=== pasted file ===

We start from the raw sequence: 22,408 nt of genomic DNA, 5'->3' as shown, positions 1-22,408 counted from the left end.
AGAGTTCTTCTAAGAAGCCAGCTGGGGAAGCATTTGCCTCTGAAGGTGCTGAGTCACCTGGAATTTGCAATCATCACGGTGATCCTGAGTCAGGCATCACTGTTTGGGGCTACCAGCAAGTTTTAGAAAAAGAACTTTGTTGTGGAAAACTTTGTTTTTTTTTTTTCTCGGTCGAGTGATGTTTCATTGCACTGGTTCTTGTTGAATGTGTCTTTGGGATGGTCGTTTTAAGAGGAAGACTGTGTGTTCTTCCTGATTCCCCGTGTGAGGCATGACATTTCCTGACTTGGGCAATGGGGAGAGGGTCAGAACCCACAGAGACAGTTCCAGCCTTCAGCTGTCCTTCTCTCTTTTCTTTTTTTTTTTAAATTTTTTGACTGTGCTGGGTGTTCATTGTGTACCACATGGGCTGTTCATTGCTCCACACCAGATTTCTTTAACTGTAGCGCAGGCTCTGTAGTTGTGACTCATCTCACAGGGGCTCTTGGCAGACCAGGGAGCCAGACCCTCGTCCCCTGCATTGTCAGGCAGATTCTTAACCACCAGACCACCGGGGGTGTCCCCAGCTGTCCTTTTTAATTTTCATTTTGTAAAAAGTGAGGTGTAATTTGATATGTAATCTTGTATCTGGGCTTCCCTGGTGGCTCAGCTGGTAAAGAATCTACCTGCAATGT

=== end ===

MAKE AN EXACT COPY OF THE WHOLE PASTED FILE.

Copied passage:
We start from the raw sequence: 22,408 nt of genomic DNA, 5'->3' as shown, positions 1-22,408 counted from the left end.
AGAGTTCTTCTAAGAAGCCAGCTGGGGAAGCATTTGCCTCTGAAGGTGCTGAGTCACCTGGAATTTGCAATCATCACGGTGATCCTGAGTCAGGCATCACTGTTTGGGGCTACCAGCAAGTTTTAGAAAAAGAACTTTGTTGTGGAAAACTTTGTTTTTTTTTTTTCTCGGTCGAGTGATGTTTCATTGCACTGGTTCTTGTTGAATGTGTCTTTGGGATGGTCGTTTTAAGAGGAAGACTGTGTGTTCTTCCTGATTCCCCGTGTGAGGCATGACATTTCCTGACTTGGGCAATGGGGAGAGGGTCAGAACCCACAGAGACAGTTCCAGCCTTCAGCTGTCCTTCTCTCTTTTCTTTTTTTTTTTAAATTTTTTGACTGTGCTGGGTGTTCATTGTGTACCACATGGGCTGTTCATTGCTCCACACCAGATTTCTTTAACTGTAGCGCAGGCTCTGTAGTTGTGACTCATCTCACAGGGGCTCTTGGCAGACCAGGGAGCCAGACCCTCGTCCCCTGCATTGTCAGGCAGATTCTTAACCACCAGACCACCGGGGGTGTCCCCAGCTGTCCTTTTTAATTTTCATTTTGTAAAAAGTGAGGTGTAATTTGATATGTAATCTTGTATCTGGGCTTCCCTGGTGGCTCAGCTGGTAAAGAATCTACCTGCAATGT